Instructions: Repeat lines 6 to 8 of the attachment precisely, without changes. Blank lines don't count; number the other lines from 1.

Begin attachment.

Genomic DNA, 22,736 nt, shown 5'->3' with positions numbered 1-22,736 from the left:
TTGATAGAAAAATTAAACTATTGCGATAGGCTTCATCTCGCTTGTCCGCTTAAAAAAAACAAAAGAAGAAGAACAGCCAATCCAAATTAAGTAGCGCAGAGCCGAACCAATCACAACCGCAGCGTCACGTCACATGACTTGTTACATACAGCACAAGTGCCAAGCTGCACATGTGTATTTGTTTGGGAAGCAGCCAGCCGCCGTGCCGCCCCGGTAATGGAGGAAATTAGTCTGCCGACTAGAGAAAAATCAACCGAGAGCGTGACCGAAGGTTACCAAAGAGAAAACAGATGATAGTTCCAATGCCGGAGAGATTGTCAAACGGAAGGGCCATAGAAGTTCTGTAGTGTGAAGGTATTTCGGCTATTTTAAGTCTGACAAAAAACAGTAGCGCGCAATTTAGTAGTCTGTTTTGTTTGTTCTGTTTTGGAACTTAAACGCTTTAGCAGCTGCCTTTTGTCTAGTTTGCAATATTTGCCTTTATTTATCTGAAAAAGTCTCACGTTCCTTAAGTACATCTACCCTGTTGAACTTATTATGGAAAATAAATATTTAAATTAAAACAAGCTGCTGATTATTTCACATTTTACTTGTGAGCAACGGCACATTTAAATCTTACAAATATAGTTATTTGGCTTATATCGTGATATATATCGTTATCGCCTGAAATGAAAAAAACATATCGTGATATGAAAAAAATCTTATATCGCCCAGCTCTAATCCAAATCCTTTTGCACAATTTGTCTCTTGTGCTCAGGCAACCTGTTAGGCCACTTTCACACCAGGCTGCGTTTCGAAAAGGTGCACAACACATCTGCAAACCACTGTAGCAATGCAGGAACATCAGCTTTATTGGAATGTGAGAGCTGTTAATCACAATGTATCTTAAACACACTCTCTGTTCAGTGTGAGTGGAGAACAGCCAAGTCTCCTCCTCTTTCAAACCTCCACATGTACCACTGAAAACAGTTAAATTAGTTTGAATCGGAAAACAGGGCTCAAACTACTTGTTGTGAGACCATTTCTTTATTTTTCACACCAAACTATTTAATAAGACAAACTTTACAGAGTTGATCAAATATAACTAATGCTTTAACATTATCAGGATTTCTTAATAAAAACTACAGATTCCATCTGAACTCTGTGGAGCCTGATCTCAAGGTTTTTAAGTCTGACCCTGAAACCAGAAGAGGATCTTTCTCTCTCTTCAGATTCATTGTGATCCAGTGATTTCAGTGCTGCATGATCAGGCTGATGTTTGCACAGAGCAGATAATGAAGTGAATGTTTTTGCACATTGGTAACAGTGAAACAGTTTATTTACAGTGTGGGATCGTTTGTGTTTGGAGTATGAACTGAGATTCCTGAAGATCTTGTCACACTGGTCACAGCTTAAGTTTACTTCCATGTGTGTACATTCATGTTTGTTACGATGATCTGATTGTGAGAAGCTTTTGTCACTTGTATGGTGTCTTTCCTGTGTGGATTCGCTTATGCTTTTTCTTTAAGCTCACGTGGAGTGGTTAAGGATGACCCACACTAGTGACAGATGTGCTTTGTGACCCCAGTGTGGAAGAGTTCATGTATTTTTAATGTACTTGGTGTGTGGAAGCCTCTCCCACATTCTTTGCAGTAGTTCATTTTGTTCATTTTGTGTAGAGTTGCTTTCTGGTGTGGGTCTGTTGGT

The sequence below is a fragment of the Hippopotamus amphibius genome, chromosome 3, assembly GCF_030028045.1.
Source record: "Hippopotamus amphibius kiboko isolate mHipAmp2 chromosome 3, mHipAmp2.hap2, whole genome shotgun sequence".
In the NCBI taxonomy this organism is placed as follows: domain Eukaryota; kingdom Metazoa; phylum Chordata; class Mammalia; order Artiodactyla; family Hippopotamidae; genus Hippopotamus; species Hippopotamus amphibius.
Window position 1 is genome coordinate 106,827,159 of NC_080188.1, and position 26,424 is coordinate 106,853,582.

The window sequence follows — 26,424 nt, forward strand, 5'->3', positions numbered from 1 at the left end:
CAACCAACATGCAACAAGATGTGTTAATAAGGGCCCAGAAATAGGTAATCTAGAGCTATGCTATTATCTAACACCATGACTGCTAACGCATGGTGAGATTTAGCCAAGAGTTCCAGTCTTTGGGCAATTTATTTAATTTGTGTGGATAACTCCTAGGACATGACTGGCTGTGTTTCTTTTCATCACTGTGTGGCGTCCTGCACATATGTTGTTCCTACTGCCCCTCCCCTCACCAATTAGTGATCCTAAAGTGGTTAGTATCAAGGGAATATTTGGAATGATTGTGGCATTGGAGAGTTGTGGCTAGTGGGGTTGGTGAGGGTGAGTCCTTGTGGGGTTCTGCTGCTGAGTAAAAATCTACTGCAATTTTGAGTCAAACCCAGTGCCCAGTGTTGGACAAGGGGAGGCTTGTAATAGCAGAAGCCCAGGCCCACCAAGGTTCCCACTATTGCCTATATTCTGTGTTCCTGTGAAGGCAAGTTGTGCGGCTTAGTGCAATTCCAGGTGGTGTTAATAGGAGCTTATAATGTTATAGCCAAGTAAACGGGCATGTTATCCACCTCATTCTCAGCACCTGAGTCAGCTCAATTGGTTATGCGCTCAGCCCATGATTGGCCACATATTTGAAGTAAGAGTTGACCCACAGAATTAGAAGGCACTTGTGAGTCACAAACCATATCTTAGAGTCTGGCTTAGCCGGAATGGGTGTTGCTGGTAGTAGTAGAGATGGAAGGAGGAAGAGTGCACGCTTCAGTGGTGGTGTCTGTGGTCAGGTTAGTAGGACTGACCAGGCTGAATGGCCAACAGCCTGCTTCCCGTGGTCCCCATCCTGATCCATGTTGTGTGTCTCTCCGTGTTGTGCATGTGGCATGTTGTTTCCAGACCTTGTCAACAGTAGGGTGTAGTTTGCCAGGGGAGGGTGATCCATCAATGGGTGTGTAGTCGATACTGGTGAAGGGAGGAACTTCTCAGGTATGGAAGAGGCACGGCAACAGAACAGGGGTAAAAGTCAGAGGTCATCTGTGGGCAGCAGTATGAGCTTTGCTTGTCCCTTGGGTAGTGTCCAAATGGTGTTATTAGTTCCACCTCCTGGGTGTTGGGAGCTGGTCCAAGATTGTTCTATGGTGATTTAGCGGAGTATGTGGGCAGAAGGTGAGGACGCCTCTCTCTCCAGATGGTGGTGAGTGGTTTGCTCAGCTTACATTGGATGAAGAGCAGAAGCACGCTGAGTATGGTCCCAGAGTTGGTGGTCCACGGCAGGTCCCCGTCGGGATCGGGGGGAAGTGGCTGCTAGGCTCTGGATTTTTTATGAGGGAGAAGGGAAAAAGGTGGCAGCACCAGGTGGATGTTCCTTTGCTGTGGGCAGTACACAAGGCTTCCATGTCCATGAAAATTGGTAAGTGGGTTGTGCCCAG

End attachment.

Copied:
Window position 1 is genome coordinate 106,827,159 of NC_080188.1, and position 26,424 is coordinate 106,853,582.

The window sequence follows — 26,424 nt, forward strand, 5'->3', positions numbered from 1 at the left end:
CAACCAACATGCAACAAGATGTGTTAATAAGGGCCCAGAAATAGGTAATCTAGAGCTATGCTATTATCTAACACCATGACTGCTAACGCATGGTGAGATTTAGCCAAGAGTTCCAGTCTTTGGGCAATTTATTTAATTTGTGTGGATAACTCCTAGGACATGACTGGCTGTGTTTCTTTTCATCACTGTGTGGCGTCCTGCACATATGTTGTTCCTACTGCCCCTCCCCTCACCAATTAGTGATCCTAAAGTGGTTAGTATCAAGGGAATATTTGGAATGATTGTGGCATTGGAGAGTTGTGGCTAGTGGGGTTGGTGAGGGTGAGTCCTTGTGGGGTTCTGCTGCTGAGTAAAAATCTACTGCAATTTTGAGTCAAACCCAGTGCCCAGTGTTGGACAAGGGGAGGCTTGTAATAGCAGAAGCCCAGGCCCACCAAGGTTCCCACTATTGCCTATATTCTGTGTTCCTGTGAAGGCAAGTTGTGCGGCTTAGTGCAATTCCAGGTGGTGTTAATAGGAGCTTATAATGTTATAGCCAAGTAAACGGGCATGTTATCCACCTCATTCTCAGCACCTGAGTCAGCTCAATTGGTTATGCGCTCAGCCCATGATTGGCCACATATTTGAAGTAAGAGTTGACCCACAGAATTAGAAGGCACTTGTGAGTCACAAACCATATCTTAGAGTCTGGCTTAGCCGGAATGGGTGTTGCTGGTAGTAGTAGAGATGGAAGGAGGAAGAGTGCACGCTTCAGTGGTGGTGTCTGTGGTCAGGTTAGTAGGACTGACCAGGCTGAATGGCCAACAGCCTGCTTCCCGTGGTCCCCATCCTGATCCATGTTGTGTGTCTCTCCGTGTTGTGCATGTGGCATGTTGTTTCCAGACCTTGTCAACAGTAGGGTGTAGTTTGCCAGGGGAGGGTGATCCATCAATGGGTGTGTAGTCGATACTGGTGAAGGGAGGAACTTCTCAGGTATGGAAGAGGCACGGCAACAGAACAGGGGTAAAAGTCAGAGGTCATCTGTGGGCAGCAGTATGAGCTTTGCTTGTCCCTTGGGTAGTGTCCAAATGGTGTTATTAGTTCCACCTCCTGGGTGTTGGGAGCTGGTCCAAGATTGTTCTATGGTGATTTAGCGGAGTATGTGGGCAGAAGGTGAGGACGCCTCTCTCTCCAGATGGTGGTGAGTGGTTTGCTCAGCTTACATTGGATGAAGAGCAGAAGCACGCTGAGTATGGTCCCAGAGTTGGTGGTCCACGGCAGGTCCCCGTCGGGATCGGGGGGAAGTGGCTGCTAGGCTCTGGATTTTTTATGAGGGAGAAGGGAAAAAGGTGGCAGCACCAGGTGGATGTTCCTTTGCTGTGGGCAGTACACAAGGCTTCCATGTCCATGAAAATTGGTAAGTGGGTTGTGCCCAG